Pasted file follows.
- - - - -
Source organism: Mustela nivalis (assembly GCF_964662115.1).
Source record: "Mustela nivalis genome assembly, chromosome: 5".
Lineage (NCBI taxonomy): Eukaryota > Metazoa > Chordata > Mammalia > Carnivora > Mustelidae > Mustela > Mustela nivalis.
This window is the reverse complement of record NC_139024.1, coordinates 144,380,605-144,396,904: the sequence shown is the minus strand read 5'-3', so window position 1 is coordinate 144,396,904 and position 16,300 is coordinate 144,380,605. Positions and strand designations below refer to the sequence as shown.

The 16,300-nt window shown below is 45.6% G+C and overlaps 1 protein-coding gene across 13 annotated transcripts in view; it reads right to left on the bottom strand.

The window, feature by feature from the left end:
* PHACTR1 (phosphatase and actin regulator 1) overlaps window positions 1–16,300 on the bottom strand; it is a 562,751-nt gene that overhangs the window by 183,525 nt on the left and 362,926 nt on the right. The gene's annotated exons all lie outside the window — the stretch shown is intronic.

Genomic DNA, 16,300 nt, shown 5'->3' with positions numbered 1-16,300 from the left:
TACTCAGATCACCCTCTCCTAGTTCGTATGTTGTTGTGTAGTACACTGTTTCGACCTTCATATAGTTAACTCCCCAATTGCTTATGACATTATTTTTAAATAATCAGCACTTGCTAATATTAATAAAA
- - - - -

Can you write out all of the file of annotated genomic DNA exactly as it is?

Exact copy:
Source organism: Mustela nivalis (assembly GCF_964662115.1).
Source record: "Mustela nivalis genome assembly, chromosome: 5".
Lineage (NCBI taxonomy): Eukaryota > Metazoa > Chordata > Mammalia > Carnivora > Mustelidae > Mustela > Mustela nivalis.
This window is the reverse complement of record NC_139024.1, coordinates 144,380,605-144,396,904: the sequence shown is the minus strand read 5'-3', so window position 1 is coordinate 144,396,904 and position 16,300 is coordinate 144,380,605. Positions and strand designations below refer to the sequence as shown.

The 16,300-nt window shown below is 45.6% G+C and overlaps 1 protein-coding gene across 13 annotated transcripts in view; it reads right to left on the bottom strand.

The window, feature by feature from the left end:
* PHACTR1 (phosphatase and actin regulator 1) overlaps window positions 1–16,300 on the bottom strand; it is a 562,751-nt gene that overhangs the window by 183,525 nt on the left and 362,926 nt on the right. The gene's annotated exons all lie outside the window — the stretch shown is intronic.

Genomic DNA, 16,300 nt, shown 5'->3' with positions numbered 1-16,300 from the left:
TACTCAGATCACCCTCTCCTAGTTCGTATGTTGTTGTGTAGTACACTGTTTCGACCTTCATATAGTTAACTCCCCAATTGCTTATGACATTATTTTTAAATAATCAGCACTTGCTAATATTAATAAAA